Blog > Automation > 5 Steps to Digital Transformation Success
If you are like me, you have heard a lot of buzz in the industry about digital transformation. Depending on what you read, statistics show that 60 to 80 percent of digital transformation initiatives fail. That is a mind-blowing statistic and would likely explain why I see the manufacturing community moving slowly. Maybe you are just trying to figure out what digital transformation is and how it can help you and your company, or perhaps you are trying to figure out where to begin on your journey.
If you have done any research on this topic, you will find many diverse definitions of what digital transformation (or DX) means. It seems odd to me that a term with such varying definitions and interpretations is used so abundantly. I like to think of it in much simpler terms. Digital transformation is using information that should be available to you today to increase your productivity and profitability and to maintain your long-term viability. Yes – my definition is still a little vague, but what manufacturers need to do to be productive, profitable, and viable varies.
To create a success plan, you must discover your “need to dos.” My definition of digital transformation refers to “information that should be available.” Understanding the information that all the stakeholders need and the data that you currently have will allow you to identify what needs to be done.
Side Note: I try to differentiate data and information. Meaningful information comes from processing raw data. You may have a plant historian capturing hundreds or thousands of data points. Until you process that data and turn it into meaningful manufacturing information—it is still data.
You have probably heard this phrase before, but you need to think of it as three distinct steps. Let’s look at how it relates to digital transformation.
This is the discovery phase. This is the “What,” not the “How.” Here are some questions to ask yourself:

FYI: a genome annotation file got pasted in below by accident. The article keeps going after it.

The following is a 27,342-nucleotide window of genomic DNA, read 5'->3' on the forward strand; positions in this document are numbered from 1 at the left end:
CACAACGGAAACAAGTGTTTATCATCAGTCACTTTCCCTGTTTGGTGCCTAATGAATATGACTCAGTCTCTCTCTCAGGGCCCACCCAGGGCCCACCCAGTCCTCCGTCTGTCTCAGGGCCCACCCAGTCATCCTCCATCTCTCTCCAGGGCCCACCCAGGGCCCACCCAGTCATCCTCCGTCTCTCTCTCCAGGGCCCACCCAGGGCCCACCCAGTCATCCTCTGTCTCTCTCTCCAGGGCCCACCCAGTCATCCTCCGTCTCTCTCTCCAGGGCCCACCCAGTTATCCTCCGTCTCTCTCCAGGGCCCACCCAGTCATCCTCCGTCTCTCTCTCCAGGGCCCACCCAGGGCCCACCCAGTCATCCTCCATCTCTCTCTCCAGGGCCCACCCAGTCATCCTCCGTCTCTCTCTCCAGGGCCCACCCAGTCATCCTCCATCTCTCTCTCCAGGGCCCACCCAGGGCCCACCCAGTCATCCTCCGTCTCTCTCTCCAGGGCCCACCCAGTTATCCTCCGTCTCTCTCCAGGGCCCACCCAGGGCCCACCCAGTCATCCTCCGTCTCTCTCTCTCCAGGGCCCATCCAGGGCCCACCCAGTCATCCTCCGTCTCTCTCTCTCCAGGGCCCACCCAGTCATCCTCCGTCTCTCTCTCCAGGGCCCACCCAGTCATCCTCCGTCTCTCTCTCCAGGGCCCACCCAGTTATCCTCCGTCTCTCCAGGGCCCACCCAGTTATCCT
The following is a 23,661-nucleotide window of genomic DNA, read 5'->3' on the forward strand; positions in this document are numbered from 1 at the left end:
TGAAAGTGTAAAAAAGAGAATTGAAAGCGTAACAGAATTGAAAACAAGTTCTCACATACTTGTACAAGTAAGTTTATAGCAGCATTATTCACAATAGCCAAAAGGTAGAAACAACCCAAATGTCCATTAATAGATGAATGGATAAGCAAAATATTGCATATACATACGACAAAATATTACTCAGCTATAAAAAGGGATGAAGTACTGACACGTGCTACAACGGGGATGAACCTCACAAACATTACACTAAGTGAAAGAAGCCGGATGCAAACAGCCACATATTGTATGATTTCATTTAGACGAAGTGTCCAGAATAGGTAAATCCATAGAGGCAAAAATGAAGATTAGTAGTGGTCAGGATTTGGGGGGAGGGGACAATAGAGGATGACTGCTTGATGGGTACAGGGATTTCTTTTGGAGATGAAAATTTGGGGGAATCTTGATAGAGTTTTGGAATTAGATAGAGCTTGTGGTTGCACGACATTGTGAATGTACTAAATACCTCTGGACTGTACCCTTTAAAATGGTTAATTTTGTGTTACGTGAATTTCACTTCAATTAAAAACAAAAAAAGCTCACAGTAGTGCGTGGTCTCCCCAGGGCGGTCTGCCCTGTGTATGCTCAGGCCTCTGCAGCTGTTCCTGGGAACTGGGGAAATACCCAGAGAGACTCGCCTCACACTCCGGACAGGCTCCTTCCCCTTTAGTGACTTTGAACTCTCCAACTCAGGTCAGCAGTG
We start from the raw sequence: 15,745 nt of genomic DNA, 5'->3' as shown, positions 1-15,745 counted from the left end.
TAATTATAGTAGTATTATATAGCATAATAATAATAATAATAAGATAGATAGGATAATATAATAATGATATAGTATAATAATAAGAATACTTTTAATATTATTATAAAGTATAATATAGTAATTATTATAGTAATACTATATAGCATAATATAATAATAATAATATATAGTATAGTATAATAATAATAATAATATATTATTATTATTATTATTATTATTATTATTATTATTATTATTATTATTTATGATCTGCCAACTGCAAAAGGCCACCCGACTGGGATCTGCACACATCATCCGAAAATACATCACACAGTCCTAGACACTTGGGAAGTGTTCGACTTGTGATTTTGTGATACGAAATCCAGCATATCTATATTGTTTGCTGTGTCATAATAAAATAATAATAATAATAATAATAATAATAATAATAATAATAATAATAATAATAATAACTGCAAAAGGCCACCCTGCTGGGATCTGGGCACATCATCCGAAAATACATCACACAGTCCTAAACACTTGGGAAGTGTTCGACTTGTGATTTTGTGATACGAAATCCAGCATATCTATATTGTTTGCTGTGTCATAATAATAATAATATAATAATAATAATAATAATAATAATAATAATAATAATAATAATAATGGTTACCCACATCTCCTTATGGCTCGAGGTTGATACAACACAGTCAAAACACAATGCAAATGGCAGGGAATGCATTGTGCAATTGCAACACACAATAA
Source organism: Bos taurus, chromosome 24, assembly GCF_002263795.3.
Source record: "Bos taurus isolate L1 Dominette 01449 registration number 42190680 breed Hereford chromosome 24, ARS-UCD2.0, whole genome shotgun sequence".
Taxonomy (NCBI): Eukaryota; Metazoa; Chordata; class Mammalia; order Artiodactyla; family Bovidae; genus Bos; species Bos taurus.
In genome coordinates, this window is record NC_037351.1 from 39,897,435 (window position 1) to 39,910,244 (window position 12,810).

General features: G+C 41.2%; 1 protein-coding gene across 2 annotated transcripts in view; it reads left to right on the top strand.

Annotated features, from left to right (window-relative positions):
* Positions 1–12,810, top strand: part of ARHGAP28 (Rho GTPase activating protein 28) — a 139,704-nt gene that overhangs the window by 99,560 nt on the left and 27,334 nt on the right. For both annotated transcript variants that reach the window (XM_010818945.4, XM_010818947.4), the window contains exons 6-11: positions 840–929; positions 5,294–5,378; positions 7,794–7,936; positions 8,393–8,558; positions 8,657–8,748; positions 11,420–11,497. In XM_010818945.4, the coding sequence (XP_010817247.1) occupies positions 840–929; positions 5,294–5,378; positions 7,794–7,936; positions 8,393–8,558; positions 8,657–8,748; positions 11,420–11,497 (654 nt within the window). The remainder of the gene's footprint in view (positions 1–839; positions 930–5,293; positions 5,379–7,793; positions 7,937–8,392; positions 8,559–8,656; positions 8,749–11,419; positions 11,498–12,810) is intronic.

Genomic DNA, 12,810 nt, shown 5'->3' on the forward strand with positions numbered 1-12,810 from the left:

o Possible Answers: Unplanned downtime, excessive scrap, OEE, capacity limitations, regulatory compliance, etc.
o Possible Answers (in addition to above): flexible manufacturing, skills shortages, rising capital investment costs, agile response to consumer demands, global competition, etc.
Once these questions are answered, continue to dive deeper.
Example: What information do I need to understand why xxx is limiting my productivity? Does that information exist today? Where should it come from (control system, business system, etc.)? In which direction does the information need to flow? Unidirectional or bidirectional? As you look at different areas of your manufacturing process, are you finding common themes? Can you prioritize the productivity gains? Are you willing to challenge the status quo? Just because you have always waited until Monday to review the previous week’s efficiency reports doesn’t mean you can’t implement a live OEE solution.
In order to think big, you should ask these questions to each of the key stakeholders in your company.
As I read about the high failure rate of digital transformation initiatives, it appears many that failed adopted a “Think Big, Start Big” approach. Digital transformation not only requires technology changes but cultural changes as well. Too much change at once causes stress and will likely lead to failure. Unproven pilots may not scale well.